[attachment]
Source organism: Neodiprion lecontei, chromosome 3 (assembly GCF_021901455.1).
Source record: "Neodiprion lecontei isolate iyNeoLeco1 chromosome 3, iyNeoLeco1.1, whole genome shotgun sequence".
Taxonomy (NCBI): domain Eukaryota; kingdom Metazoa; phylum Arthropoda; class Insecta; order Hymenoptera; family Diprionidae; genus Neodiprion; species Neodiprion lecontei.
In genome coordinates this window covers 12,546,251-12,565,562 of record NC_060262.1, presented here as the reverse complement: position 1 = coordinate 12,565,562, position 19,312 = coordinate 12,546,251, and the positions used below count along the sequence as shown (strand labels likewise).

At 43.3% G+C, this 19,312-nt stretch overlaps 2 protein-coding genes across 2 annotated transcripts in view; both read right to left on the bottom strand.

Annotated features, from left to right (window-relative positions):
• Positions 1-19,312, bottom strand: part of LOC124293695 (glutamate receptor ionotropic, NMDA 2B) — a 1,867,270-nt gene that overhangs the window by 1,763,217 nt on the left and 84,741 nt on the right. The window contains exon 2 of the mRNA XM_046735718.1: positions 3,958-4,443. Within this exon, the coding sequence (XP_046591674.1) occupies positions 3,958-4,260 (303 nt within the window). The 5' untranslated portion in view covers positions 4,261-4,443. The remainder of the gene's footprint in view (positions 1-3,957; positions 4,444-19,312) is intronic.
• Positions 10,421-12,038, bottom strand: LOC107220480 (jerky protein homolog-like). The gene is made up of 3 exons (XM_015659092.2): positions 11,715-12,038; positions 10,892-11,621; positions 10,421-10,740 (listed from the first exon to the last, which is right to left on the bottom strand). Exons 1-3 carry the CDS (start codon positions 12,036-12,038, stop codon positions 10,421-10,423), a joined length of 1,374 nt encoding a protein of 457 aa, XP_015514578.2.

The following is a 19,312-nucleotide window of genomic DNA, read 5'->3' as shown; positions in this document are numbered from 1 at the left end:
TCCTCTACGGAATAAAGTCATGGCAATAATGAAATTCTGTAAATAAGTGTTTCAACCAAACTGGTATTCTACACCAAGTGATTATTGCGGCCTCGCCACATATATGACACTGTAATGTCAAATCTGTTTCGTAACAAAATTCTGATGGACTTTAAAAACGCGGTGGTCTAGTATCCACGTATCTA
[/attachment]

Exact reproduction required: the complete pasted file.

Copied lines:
Source organism: Neodiprion lecontei, chromosome 3 (assembly GCF_021901455.1).
Source record: "Neodiprion lecontei isolate iyNeoLeco1 chromosome 3, iyNeoLeco1.1, whole genome shotgun sequence".
Taxonomy (NCBI): domain Eukaryota; kingdom Metazoa; phylum Arthropoda; class Insecta; order Hymenoptera; family Diprionidae; genus Neodiprion; species Neodiprion lecontei.
In genome coordinates this window covers 12,546,251-12,565,562 of record NC_060262.1, presented here as the reverse complement: position 1 = coordinate 12,565,562, position 19,312 = coordinate 12,546,251, and the positions used below count along the sequence as shown (strand labels likewise).

At 43.3% G+C, this 19,312-nt stretch overlaps 2 protein-coding genes across 2 annotated transcripts in view; both read right to left on the bottom strand.

Annotated features, from left to right (window-relative positions):
• Positions 1-19,312, bottom strand: part of LOC124293695 (glutamate receptor ionotropic, NMDA 2B) — a 1,867,270-nt gene that overhangs the window by 1,763,217 nt on the left and 84,741 nt on the right. The window contains exon 2 of the mRNA XM_046735718.1: positions 3,958-4,443. Within this exon, the coding sequence (XP_046591674.1) occupies positions 3,958-4,260 (303 nt within the window). The 5' untranslated portion in view covers positions 4,261-4,443. The remainder of the gene's footprint in view (positions 1-3,957; positions 4,444-19,312) is intronic.
• Positions 10,421-12,038, bottom strand: LOC107220480 (jerky protein homolog-like). The gene is made up of 3 exons (XM_015659092.2): positions 11,715-12,038; positions 10,892-11,621; positions 10,421-10,740 (listed from the first exon to the last, which is right to left on the bottom strand). Exons 1-3 carry the CDS (start codon positions 12,036-12,038, stop codon positions 10,421-10,423), a joined length of 1,374 nt encoding a protein of 457 aa, XP_015514578.2.

The following is a 19,312-nucleotide window of genomic DNA, read 5'->3' as shown; positions in this document are numbered from 1 at the left end:
TCCTCTACGGAATAAAGTCATGGCAATAATGAAATTCTGTAAATAAGTGTTTCAACCAAACTGGTATTCTACACCAAGTGATTATTGCGGCCTCGCCACATATATGACACTGTAATGTCAAATCTGTTTCGTAACAAAATTCTGATGGACTTTAAAAACGCGGTGGTCTAGTATCCACGTATCTA